Muller, a veteran television and radio journalist and associate professor at USC Annenberg, is a fan of these papers. She announces right away that journalism is “alive and kicking in small towns all across America thanks to the editors of weekly newspapers who, for very little money and a fair amount of aggravation, keep on telling it like it is.” Some 8,000 weeklies operate in the U.S., she reports, and “most of them are doing quite well,” with less disruption from Internet competition so far than national and metro dailies.

Whether or not that will last, the core of “Emus” isn’t about a publishing platform, it’s about the role local journalism and the people who produce it play in small towns and rural communities across America.

Online editor/publishers who have taken on the job of informing local communities might harvest many lessons from the rich traditions of weekly newspapers: How do you report on conflict as well as community events? How do you handle stories of high interest but intensely intimate subject matter, especially when someone begs you not to publish their name? What makes it fun?

Being journalistically honest in a community takes courage, which Muller details in stories of steel-spined leaders such as W. Horace Carter, whose Tabor City Tribune in North Carolina campaigned against the Ku Klux Klan in the 1950s. Carter persisted in the face of death threats, eventually turning the tide of local opinion, helping bring prosecution of dozens of Klansmen and sharing the first Pulitzer Prize (with the Washington, N.C., News Reporter) ever awarded to a weekly paper. She features several others equally admirable for gutsy, unwavering willingness to expose local corruption.

Muller also recognizes the everyday heroism that will resonate, too, with online community editors who are writing, editing, posting photos and videos, selling ads and going to community events. Publishing through good times and hard times takes constancy, which she describes in editor/owners who rarely vacation, do most jobs themselves and who sometimes are just one or two advertising accounts away from losing money.

While she doesn’t dig deep into the flaws and harm that less-ethical community papers can bring, Muller doesn’t ignore the rough edges of these institutions. With a keen eye and a light hand, she traces the complex journalism story behind a conflict in eastern Montana that got national coverage when the town of Hardin offered to house prisoners from Guantanamo Bay at a new detention facility that was unoccupied. One of the players was a seasoned daily journalist, newly arrived as editor of one of three community papers, who ended up crosswise not just with local political leaders but also his own colleagues.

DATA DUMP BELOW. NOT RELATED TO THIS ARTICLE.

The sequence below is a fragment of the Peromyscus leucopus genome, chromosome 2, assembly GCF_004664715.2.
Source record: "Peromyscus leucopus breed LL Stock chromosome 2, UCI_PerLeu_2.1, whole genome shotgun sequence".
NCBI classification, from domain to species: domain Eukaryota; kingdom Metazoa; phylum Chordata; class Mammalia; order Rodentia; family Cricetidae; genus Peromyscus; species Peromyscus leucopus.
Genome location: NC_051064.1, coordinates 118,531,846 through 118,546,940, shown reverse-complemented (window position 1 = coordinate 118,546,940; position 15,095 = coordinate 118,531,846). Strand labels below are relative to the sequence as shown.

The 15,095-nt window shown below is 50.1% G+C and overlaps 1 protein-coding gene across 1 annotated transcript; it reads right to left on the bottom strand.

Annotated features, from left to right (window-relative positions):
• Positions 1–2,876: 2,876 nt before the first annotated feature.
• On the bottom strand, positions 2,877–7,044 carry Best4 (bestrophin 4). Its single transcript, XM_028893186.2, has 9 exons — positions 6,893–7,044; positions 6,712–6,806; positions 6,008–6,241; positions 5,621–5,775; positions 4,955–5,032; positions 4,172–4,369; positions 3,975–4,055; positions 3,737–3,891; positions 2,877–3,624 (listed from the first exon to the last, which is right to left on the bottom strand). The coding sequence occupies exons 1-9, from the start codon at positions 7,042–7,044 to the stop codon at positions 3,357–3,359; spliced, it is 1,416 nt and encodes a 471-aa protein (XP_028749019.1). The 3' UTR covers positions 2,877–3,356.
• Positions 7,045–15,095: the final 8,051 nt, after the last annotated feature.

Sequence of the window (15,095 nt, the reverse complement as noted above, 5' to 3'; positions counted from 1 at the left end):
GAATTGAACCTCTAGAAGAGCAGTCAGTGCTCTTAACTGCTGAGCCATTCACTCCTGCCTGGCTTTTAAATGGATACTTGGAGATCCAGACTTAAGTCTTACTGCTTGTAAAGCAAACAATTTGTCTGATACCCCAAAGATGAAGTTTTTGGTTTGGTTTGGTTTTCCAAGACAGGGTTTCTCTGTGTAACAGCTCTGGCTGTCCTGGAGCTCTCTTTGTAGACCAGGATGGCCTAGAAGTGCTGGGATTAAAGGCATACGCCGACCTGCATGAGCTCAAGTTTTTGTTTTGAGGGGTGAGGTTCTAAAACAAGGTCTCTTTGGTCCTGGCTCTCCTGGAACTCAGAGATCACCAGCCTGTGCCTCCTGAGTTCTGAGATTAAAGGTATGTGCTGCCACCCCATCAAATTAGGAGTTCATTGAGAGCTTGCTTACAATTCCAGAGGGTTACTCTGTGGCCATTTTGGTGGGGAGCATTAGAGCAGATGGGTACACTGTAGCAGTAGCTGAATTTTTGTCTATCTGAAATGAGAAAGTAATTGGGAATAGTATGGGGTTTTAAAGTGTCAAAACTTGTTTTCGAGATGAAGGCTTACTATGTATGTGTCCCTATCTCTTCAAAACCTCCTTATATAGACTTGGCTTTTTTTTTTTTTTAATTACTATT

Who was right? Muller lets you decide, but she shares her own questions in untangling the ego conflicts, viewpoint clashes and competing alliances in this case, a classic illustration of how personal community journalism can be to those who practice it and those who read it.

“Emus” explores the lighter side, too — the eternal appeal of funny police blotter items, the unapologetic styles of curmudgeonly editors and the tactful omissions of the local obituary. Behind all this, Muller shows us, is journalism informed heavily by geographic proximity — not the view from nowhere, but the view from where the community lives.

She mentions “Harold Starr of the Herald-Star,” the fictional small town weekly editor in Garrison Keillor’s “A Prairie Home Companion,” and his motto: “I have to live here, too, you know.” Muller’s book, however, is better than fiction because it is deeply, richly reported.

The author visited many of her subjects personally and interviewed townfolk, other journalists and multiple sources to tell each paper’s story. Her characters are flesh and bone, real people, the kind of people many of us would like to know.

Like oh-so-many other journalists, I started my professional career at a small-town paper and learned how influential a local editor and publisher could be in a tiny community. I took pictures of a tomato that resembled Abraham Lincoln, rode around all night with local sheriff’s deputies and suffered when a story I wrote, featuring a rape victim who wanted her story told, was killed by an editor. With two daily journalism internships under my belt, I was certain the paper was wrong. In reading Muller’s book, I’m reminded that such decisions aren’t simple.

“Emus” demonstrates that the best local journalism begins with community connection and knowledge — not just with a dateline — and is heavily dependent on those who lead it. No matter what the platform, journalism at this level can serve communities powerfully or fail them significantly. Muller makes us glad for the “hyperlocal” stalwarts who do things right.

“Emus Loose in Egnar: Big Stories from Small Towns,”246 pages, University of Nebraska Press.